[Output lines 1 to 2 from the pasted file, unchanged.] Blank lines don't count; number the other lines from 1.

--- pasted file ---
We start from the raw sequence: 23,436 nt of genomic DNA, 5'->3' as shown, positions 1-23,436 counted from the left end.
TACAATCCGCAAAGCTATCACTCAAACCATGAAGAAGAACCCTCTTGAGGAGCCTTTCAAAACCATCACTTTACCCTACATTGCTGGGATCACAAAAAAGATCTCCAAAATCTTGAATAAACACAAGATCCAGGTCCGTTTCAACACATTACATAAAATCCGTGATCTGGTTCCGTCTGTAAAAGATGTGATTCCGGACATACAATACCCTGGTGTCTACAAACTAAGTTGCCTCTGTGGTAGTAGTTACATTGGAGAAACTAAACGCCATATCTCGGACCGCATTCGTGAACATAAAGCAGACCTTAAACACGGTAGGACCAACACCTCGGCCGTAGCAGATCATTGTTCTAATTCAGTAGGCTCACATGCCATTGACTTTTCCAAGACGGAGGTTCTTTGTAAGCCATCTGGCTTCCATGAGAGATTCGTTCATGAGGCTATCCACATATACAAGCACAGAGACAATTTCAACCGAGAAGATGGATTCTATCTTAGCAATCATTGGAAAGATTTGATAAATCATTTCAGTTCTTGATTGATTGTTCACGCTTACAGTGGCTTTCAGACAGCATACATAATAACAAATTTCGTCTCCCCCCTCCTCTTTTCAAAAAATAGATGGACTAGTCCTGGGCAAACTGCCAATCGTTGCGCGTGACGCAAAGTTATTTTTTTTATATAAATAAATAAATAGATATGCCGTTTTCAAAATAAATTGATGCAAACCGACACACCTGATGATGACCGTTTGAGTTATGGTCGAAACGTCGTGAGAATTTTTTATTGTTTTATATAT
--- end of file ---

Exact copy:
We start from the raw sequence: 23,436 nt of genomic DNA, 5'->3' as shown, positions 1-23,436 counted from the left end.
TACAATCCGCAAAGCTATCACTCAAACCATGAAGAAGAACCCTCTTGAGGAGCCTTTCAAAACCATCACTTTACCCTACATTGCTGGGATCACAAAAAAGATCTCCAAAATCTTGAATAAACACAAGATCCAGGTCCGTTTCAACACATTACATAAAATCCGTGATCTGGTTCCGTCTGTAAAAGATGTGATTCCGGACATACAATACCCTGGTGTCTACAAACTAAGTTGCCTCTGTGGTAGTAGTTACATTGGAGAAACTAAACGCCATATCTCGGACCGCATTCGTGAACATAAAGCAGACCTTAAACACGGTAGGACCAACACCTCGGCCGTAGCAGATCATTGTTCTAATTCAGTAGGCTCACATGCCATTGACTTTTCCAAGACGGAGGTTCTTTGTAAGCCATCTGGCTTCCATGAGAGATTCGTTCATGAGGCTATCCACATATACAAGCACAGAGACAATTTCAACCGAGAAGATGGATTCTATCTTAGCAATCATTGGAAAGATTTGATAAATCATTTCAGTTCTTGATTGATTGTTCACGCTTACAGTGGCTTTCAGACAGCATACATAATAACAAATTTCGTCTCCCCCCTCCTCTTTTCAAAAAATAGATGGACTAGTCCTGGGCAAACTGCCAATCGTTGCGCGTGACGCAAAGTTATTTTTTTTATATAAATAAATAAATAGATATGCCGTTTTCAAAATAAATTGATGCAAACCGACACACCTGATGATGACCGTTTGAGTTATGGTCGAAACGTCGTGAGAATTTTTTATTGTTTTATATAT